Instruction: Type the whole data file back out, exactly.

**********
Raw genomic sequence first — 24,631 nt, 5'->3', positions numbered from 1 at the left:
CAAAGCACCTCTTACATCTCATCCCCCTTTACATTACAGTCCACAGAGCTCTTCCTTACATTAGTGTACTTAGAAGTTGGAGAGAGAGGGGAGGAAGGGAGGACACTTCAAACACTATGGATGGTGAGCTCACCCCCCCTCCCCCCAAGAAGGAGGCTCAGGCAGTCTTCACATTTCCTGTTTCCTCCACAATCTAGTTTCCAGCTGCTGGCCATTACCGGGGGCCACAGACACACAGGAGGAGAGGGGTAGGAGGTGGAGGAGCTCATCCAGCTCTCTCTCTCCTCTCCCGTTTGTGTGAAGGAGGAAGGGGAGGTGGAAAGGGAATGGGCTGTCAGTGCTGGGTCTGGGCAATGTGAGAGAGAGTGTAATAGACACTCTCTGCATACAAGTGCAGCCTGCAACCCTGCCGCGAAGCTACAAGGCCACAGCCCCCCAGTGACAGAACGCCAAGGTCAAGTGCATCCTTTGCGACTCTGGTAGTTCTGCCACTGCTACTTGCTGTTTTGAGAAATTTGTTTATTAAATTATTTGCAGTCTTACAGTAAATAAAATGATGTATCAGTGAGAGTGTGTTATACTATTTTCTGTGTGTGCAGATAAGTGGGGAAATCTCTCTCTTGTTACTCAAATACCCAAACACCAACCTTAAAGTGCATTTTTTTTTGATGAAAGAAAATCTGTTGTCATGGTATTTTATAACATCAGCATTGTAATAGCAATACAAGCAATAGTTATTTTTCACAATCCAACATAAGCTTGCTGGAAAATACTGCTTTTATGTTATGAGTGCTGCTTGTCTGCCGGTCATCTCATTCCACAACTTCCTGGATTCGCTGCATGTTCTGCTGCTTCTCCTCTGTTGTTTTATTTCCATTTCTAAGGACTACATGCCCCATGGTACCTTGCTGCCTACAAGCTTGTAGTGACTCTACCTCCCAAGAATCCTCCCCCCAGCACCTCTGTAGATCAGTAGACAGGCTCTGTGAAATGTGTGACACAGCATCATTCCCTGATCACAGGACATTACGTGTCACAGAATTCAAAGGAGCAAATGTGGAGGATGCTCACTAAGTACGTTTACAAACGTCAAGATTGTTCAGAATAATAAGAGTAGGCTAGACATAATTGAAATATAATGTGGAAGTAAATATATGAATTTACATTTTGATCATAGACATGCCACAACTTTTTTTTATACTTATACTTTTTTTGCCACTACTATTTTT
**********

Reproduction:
Raw genomic sequence first — 24,631 nt, 5'->3', positions numbered from 1 at the left:
CAAAGCACCTCTTACATCTCATCCCCCTTTACATTACAGTCCACAGAGCTCTTCCTTACATTAGTGTACTTAGAAGTTGGAGAGAGAGGGGAGGAAGGGAGGACACTTCAAACACTATGGATGGTGAGCTCACCCCCCCTCCCCCCAAGAAGGAGGCTCAGGCAGTCTTCACATTTCCTGTTTCCTCCACAATCTAGTTTCCAGCTGCTGGCCATTACCGGGGGCCACAGACACACAGGAGGAGAGGGGTAGGAGGTGGAGGAGCTCATCCAGCTCTCTCTCTCCTCTCCCGTTTGTGTGAAGGAGGAAGGGGAGGTGGAAAGGGAATGGGCTGTCAGTGCTGGGTCTGGGCAATGTGAGAGAGAGTGTAATAGACACTCTCTGCATACAAGTGCAGCCTGCAACCCTGCCGCGAAGCTACAAGGCCACAGCCCCCCAGTGACAGAACGCCAAGGTCAAGTGCATCCTTTGCGACTCTGGTAGTTCTGCCACTGCTACTTGCTGTTTTGAGAAATTTGTTTATTAAATTATTTGCAGTCTTACAGTAAATAAAATGATGTATCAGTGAGAGTGTGTTATACTATTTTCTGTGTGTGCAGATAAGTGGGGAAATCTCTCTCTTGTTACTCAAATACCCAAACACCAACCTTAAAGTGCATTTTTTTTTGATGAAAGAAAATCTGTTGTCATGGTATTTTATAACATCAGCATTGTAATAGCAATACAAGCAATAGTTATTTTTCACAATCCAACATAAGCTTGCTGGAAAATACTGCTTTTATGTTATGAGTGCTGCTTGTCTGCCGGTCATCTCATTCCACAACTTCCTGGATTCGCTGCATGTTCTGCTGCTTCTCCTCTGTTGTTTTATTTCCATTTCTAAGGACTACATGCCCCATGGTACCTTGCTGCCTACAAGCTTGTAGTGACTCTACCTCCCAAGAATCCTCCCCCCAGCACCTCTGTAGATCAGTAGACAGGCTCTGTGAAATGTGTGACACAGCATCATTCCCTGATCACAGGACATTACGTGTCACAGAATTCAAAGGAGCAAATGTGGAGGATGCTCACTAAGTACGTTTACAAACGTCAAGATTGTTCAGAATAATAAGAGTAGGCTAGACATAATTGAAATATAATGTGGAAGTAAATATATGAATTTACATTTTGATCATAGACATGCCACAACTTTTTTTTATACTTATACTTTTTTTGCCACTACTATTTTT